May 22, 2014 — A study presented at Heart Rhythm 2014, the Heart Rhythm Society’s 35th Annual Scientific Sessions, reports significant gender and health insurance disparities in implantable cardioverter defibrillator (ICD) procedures. For the first time in nearly a decade, the new analysis of ICD implants in the United States shows a majority of implants are performed on people with insurance and more commonly in the male population.
ICDs are small devices, about the size of a small cell phone, that are placed below the collarbone. Via wires or leads, these devices continuously monitor the heart’s rhythm. If the heart beats too quickly or too slowly, the ICD issues a jolt of electricity to restore the heart’s normal rhythm. People with heart muscle damage or “heart failure” have greater chance of having a dangerously fast heart rhythm that ICDs treat. ICDs are very effective in stopping life-threatening arrhythmias and considered one of the most successful therapies to treat arrhythmias.
The authors of the study queried data from the National Inpatient Sample from 2000-2011 using ICD-9 procedure codes for ICD implantation. ICD utilization was assessed in the following four groups: male insured, male uninsured, female insured and female uninsured. More than 160,000 (160,296) estimated ICD implants were identified in people over the age of 18. Almost all (95 percent) of the ICD implants identified were performed in the insured population. The male population with insurance (70.8 percent) had significantly higher implants compared with the female population with insurance (24.2 percent). Only 5 percent of the procedures were performed on people who did not have insurance.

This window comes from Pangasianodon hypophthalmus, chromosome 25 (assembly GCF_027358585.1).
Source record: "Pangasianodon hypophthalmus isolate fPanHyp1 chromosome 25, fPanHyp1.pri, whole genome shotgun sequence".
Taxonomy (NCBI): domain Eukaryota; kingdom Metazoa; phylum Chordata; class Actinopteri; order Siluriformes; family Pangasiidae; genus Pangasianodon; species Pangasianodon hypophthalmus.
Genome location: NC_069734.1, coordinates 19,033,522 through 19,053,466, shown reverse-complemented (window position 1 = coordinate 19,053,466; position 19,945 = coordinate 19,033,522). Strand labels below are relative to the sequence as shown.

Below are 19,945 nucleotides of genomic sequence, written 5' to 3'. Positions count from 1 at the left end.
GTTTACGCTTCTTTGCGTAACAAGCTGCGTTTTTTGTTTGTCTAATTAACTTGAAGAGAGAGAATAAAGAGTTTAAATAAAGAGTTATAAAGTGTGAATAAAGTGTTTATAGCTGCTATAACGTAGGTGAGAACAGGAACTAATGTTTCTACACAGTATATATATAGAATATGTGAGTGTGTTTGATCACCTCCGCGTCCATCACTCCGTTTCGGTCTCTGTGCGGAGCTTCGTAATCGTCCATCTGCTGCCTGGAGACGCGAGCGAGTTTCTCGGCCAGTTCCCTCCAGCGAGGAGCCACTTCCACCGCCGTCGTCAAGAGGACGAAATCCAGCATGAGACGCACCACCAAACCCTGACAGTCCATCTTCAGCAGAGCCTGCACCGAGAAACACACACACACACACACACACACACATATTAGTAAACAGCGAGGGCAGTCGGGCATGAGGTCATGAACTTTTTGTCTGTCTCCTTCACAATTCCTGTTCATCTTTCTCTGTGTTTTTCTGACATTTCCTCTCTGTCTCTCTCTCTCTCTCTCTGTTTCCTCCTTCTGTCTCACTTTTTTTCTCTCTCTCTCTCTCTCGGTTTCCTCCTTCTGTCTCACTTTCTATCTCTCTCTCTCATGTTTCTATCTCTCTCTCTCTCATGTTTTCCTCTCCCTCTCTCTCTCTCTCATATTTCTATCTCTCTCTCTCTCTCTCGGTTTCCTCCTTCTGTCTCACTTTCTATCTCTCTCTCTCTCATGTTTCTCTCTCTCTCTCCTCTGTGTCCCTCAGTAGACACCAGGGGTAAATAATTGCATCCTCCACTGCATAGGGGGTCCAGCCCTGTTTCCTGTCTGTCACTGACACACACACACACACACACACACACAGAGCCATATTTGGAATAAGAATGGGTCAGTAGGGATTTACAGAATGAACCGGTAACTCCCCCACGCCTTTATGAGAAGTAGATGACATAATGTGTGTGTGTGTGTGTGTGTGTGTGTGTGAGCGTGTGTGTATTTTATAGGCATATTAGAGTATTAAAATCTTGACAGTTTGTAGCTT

“The striking results show that major disparities are present with ICD implants and this further highlights the importance of adhering to guidelines, so best possible candidates have access to the life saving device,” said lead author Nileshkumar Patel, MBBS, Staten Island University Hospital in New York. “We are presented with the challenge to look for new ways to enhance the quality of care and continue to educate on the safety and effectiveness of these devices.”
Abhishek Deshmukh, co-author of the study, cardiologist at University of Arkansas for Medical Sciences added, “On the surface, efforts are made toward the mitigation of disparities, but closer examination shows that there is still more work to be done especially in current challenging healthcare landscape.”
For more information: www.HRSonline.org